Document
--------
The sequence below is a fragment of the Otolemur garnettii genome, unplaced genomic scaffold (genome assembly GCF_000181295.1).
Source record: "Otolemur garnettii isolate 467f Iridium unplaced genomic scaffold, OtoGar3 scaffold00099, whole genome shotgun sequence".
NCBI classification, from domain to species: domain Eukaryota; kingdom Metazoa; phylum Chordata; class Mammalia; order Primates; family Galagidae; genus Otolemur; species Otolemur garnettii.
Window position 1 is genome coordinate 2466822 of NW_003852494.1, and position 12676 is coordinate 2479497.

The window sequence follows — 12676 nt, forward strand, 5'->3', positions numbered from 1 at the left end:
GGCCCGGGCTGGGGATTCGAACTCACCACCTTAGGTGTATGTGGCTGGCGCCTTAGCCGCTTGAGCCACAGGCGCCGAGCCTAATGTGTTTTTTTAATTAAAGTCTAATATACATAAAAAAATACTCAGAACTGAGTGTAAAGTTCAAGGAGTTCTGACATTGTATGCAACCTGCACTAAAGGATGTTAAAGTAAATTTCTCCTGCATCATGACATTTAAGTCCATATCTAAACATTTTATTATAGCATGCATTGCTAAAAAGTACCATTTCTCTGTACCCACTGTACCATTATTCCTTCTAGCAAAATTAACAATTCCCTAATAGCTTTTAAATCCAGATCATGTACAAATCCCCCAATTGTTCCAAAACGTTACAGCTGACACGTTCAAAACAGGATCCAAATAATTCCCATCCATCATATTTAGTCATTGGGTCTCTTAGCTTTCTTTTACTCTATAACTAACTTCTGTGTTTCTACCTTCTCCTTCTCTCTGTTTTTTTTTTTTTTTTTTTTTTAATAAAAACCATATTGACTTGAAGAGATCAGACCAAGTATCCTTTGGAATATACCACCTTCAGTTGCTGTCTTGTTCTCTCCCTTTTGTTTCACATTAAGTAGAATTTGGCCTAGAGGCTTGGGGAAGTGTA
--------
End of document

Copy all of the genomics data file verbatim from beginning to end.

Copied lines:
The sequence below is a fragment of the Otolemur garnettii genome, unplaced genomic scaffold (genome assembly GCF_000181295.1).
Source record: "Otolemur garnettii isolate 467f Iridium unplaced genomic scaffold, OtoGar3 scaffold00099, whole genome shotgun sequence".
NCBI classification, from domain to species: domain Eukaryota; kingdom Metazoa; phylum Chordata; class Mammalia; order Primates; family Galagidae; genus Otolemur; species Otolemur garnettii.
Window position 1 is genome coordinate 2466822 of NW_003852494.1, and position 12676 is coordinate 2479497.

The window sequence follows — 12676 nt, forward strand, 5'->3', positions numbered from 1 at the left end:
GGCCCGGGCTGGGGATTCGAACTCACCACCTTAGGTGTATGTGGCTGGCGCCTTAGCCGCTTGAGCCACAGGCGCCGAGCCTAATGTGTTTTTTTAATTAAAGTCTAATATACATAAAAAAATACTCAGAACTGAGTGTAAAGTTCAAGGAGTTCTGACATTGTATGCAACCTGCACTAAAGGATGTTAAAGTAAATTTCTCCTGCATCATGACATTTAAGTCCATATCTAAACATTTTATTATAGCATGCATTGCTAAAAAGTACCATTTCTCTGTACCCACTGTACCATTATTCCTTCTAGCAAAATTAACAATTCCCTAATAGCTTTTAAATCCAGATCATGTACAAATCCCCCAATTGTTCCAAAACGTTACAGCTGACACGTTCAAAACAGGATCCAAATAATTCCCATCCATCATATTTAGTCATTGGGTCTCTTAGCTTTCTTTTACTCTATAACTAACTTCTGTGTTTCTACCTTCTCCTTCTCTCTGTTTTTTTTTTTTTTTTTTTTTTAATAAAAACCATATTGACTTGAAGAGATCAGACCAAGTATCCTTTGGAATATACCACCTTCAGTTGCTGTCTTGTTCTCTCCCTTTTGTTTCACATTAAGTAGAATTTGGCCTAGAGGCTTGGGGAAGTGTA